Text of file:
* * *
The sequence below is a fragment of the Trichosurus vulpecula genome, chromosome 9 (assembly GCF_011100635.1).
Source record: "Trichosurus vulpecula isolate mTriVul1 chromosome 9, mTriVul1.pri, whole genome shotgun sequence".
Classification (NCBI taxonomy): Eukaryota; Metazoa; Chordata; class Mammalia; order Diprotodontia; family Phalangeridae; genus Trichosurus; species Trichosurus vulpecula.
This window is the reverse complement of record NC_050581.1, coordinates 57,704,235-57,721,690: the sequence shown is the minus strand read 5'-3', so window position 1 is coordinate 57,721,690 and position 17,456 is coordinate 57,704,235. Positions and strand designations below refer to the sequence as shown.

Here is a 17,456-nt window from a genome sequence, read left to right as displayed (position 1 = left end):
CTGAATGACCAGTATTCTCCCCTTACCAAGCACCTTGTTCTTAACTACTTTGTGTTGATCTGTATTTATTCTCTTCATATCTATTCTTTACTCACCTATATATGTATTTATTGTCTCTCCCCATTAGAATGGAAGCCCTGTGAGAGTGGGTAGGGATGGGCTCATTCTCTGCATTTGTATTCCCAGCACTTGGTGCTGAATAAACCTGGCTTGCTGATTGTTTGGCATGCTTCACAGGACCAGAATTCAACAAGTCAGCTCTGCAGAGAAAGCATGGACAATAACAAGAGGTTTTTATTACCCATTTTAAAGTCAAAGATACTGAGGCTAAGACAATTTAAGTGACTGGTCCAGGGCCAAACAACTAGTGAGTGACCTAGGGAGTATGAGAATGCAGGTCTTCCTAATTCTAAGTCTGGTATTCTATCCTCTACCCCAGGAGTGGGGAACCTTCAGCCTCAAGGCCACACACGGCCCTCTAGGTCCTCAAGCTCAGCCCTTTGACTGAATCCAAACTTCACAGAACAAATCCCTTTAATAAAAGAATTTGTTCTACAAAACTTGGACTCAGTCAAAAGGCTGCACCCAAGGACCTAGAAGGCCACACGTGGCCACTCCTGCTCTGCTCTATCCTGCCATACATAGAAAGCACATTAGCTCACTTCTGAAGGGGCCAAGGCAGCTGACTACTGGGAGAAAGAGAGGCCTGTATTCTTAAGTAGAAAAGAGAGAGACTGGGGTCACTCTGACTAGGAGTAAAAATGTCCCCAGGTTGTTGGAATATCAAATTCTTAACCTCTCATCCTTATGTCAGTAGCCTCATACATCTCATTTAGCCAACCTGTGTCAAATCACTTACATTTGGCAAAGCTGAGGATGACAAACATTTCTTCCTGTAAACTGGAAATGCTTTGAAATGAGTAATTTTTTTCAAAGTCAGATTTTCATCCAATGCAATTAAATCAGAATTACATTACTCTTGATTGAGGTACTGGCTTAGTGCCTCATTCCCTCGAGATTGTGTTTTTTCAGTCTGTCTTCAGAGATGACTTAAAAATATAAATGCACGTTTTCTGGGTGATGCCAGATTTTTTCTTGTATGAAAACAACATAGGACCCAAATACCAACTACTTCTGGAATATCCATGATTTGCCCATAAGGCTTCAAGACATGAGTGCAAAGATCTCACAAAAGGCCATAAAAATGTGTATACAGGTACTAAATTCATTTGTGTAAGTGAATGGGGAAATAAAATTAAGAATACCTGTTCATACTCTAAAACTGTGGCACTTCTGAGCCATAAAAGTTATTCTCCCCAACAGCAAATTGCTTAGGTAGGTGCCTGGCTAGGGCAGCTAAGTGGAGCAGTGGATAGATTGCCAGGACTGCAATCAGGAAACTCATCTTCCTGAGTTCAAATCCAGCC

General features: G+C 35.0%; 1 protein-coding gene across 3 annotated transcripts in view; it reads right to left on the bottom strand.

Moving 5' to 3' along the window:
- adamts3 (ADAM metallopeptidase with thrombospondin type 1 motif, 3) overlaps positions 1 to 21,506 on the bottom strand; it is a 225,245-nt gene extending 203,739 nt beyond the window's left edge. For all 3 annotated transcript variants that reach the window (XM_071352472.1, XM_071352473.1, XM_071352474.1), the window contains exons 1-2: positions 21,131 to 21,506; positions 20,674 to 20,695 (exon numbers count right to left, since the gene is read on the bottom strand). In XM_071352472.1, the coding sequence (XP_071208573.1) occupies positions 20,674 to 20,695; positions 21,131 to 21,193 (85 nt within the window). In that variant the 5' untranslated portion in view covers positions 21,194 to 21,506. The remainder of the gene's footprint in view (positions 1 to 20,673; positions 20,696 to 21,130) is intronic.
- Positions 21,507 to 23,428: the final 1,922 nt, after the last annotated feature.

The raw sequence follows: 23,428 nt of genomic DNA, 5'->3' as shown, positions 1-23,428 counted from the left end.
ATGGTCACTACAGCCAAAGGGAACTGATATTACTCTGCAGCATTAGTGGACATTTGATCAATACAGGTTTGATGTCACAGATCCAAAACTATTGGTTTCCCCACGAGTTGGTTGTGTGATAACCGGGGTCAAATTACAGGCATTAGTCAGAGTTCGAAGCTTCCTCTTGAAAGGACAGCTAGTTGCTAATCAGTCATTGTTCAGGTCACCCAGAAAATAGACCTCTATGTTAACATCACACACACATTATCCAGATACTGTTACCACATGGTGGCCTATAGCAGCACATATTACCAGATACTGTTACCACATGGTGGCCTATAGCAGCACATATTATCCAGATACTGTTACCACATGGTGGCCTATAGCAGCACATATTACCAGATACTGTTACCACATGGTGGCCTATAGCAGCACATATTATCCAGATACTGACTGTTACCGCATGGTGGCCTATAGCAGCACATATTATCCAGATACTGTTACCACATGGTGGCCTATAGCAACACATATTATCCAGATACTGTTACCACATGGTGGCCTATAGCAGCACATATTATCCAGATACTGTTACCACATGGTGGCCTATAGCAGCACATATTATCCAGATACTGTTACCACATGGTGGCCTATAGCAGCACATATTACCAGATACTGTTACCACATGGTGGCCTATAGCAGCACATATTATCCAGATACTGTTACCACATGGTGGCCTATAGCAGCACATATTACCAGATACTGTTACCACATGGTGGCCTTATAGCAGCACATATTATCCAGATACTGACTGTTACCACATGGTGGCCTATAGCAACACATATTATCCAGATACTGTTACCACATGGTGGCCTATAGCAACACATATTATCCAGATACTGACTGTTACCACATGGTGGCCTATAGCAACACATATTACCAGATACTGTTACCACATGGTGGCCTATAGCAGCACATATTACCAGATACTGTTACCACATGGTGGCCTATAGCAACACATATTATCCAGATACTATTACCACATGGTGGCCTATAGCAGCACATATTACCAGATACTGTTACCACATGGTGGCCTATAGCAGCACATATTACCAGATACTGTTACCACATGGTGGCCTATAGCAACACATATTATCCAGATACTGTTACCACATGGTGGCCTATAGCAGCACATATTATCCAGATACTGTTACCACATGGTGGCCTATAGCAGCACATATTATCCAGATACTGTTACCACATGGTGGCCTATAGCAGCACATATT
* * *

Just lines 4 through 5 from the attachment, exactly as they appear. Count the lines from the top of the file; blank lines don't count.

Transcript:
This window is the reverse complement of record NC_050581.1, coordinates 57,704,235-57,721,690: the sequence shown is the minus strand read 5'-3', so window position 1 is coordinate 57,721,690 and position 17,456 is coordinate 57,704,235. Positions and strand designations below refer to the sequence as shown.

Here is a 17,456-nt window from a genome sequence, read left to right as displayed (position 1 = left end):